The HMS Laboratory of Systems Pharmacology (LSP) and Harvard Therapeutics Initiative seek two postdoctoral fellows in chemical biology or medicinal chemistry to join a DARPA-funded multi-year project to develop new therapeutic drugs to block pain and inflammation. Existing therapies for pain are often liable to abuse, contributing to our current addiction and overdose crisis. We aim to develop effective alternatives while building out novel and highly efficient drug discovery platforms. In particular, we aim to systematically apply polypharmacology to the development of more effective treatments.
The project involves a collaboration with an interdisciplinary team using stem-cell derived cell lines to perform primary and secondary screens for silencing of nociceptors (pain-sensing neurons). The candidate will oversee structure-activity studies and be responsible for hit-to-lead development, including oversight of outsourced (and potentially in house) medicinal chemistry. The candidate will learn the latest generation of cheminformatics tools, including those based on machine learning, while further developing skills in studies focused on investigative new drug (IND) development.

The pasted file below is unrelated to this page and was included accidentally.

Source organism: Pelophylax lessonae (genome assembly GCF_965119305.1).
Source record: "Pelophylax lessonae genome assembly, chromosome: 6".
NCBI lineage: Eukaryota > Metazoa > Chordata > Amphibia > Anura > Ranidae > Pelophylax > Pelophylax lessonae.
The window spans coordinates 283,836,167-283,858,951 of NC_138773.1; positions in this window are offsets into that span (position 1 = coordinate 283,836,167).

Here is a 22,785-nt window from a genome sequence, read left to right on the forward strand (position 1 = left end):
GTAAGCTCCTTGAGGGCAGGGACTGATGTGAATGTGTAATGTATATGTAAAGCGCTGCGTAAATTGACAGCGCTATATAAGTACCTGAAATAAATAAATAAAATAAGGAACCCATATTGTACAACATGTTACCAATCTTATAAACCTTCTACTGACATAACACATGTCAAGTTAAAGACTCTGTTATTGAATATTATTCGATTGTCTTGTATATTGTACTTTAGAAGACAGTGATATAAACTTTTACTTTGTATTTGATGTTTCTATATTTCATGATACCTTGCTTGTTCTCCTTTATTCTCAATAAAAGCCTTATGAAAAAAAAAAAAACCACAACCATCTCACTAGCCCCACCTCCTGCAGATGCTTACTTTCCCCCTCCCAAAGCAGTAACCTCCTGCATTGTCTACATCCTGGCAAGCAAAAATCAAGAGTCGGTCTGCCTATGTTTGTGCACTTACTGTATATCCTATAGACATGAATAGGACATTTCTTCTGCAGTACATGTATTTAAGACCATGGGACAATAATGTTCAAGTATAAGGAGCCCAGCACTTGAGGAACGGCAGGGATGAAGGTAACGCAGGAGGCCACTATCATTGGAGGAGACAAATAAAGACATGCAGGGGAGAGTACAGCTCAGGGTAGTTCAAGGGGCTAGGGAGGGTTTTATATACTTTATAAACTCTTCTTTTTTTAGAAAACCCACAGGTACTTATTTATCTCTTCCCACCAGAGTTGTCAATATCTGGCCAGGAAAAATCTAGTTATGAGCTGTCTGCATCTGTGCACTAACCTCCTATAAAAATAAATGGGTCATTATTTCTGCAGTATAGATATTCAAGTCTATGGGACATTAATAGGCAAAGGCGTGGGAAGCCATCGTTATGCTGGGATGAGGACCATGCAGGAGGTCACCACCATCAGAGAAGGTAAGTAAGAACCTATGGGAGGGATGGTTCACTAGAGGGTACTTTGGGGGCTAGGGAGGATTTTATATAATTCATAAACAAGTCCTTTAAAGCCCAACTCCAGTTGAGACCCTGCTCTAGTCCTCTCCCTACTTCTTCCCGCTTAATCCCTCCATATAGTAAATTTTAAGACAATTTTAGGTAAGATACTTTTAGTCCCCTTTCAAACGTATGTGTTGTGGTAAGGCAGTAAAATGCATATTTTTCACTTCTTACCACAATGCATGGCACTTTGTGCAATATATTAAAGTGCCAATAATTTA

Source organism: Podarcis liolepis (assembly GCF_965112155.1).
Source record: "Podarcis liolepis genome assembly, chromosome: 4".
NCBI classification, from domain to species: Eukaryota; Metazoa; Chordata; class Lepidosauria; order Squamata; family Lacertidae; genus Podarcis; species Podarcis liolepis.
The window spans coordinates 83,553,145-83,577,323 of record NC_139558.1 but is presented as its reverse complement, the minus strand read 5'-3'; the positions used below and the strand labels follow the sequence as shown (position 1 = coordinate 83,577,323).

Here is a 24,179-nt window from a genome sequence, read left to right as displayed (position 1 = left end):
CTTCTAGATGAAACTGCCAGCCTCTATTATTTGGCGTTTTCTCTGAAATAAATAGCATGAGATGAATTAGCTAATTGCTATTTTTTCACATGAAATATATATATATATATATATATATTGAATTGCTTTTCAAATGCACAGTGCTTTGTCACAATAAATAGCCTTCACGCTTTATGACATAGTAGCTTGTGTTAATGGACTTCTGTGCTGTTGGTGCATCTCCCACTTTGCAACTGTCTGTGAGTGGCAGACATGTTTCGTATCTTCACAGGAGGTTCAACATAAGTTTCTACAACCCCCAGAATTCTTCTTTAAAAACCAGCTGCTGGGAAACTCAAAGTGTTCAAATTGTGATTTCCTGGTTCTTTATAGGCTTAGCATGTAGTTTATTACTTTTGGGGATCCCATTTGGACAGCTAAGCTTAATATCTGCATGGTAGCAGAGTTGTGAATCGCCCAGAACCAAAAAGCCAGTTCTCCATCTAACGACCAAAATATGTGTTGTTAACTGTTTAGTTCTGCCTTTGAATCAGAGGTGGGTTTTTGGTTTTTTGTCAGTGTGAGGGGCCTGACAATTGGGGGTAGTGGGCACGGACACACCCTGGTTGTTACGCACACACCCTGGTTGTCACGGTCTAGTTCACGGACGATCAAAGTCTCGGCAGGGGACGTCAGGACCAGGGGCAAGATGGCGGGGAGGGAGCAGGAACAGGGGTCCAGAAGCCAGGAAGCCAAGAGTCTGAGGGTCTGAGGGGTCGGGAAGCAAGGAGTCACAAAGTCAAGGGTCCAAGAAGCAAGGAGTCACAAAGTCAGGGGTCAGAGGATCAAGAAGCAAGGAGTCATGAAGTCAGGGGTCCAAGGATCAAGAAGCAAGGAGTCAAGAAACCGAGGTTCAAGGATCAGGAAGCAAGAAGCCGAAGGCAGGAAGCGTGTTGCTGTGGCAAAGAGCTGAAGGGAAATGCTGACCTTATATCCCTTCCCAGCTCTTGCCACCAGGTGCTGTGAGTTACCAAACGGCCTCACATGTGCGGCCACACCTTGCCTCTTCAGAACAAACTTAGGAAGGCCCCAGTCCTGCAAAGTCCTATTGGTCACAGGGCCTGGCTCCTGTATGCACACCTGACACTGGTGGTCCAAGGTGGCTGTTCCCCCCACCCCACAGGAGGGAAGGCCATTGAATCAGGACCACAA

The fellows will be based in the HMS Lab of Systems Pharmacology, a dynamic cross-disciplinary research unit that integrates computational and systems approaches into all phases of drug discovery and development. The fellow will work under the mentorship of Prof. Peter Sorger, head of the LSP, and Prof. Mark Namchuk, Executive Director of Therapeutics Translational, and will work closely with internationally recognized experts in pain research, Profs. Clifford Woolf and Bruce Bean. They will join a collaborative group of postdoctoral fellows and staff, leveraging powerful in-house resources, including multiplexed phenotypic and high-throughput screens, extensive small molecule collections, protein structure prediction and docking pipelines, computational synthesis planning, and other innovative tools, to identify drug targets and mechanisms of action and validate novel molecules.
Candidates with an experimental focus should have a doctoral degree in chemistry, biochemistry, or a related field and prior experience with small molecule screens, synthetic chemistry and/or the interpretation of small molecule SAR . Candidates with a computational focus should have a doctoral degree in chemistry, chemical physics/biology, systems biology or a related field and prior experience with cheminformatics. The initial appointments will be 24 months with a strong likelihood of renewal. Both posts are available immediately, but start date is flexible. A CV and cover letter are required for application.
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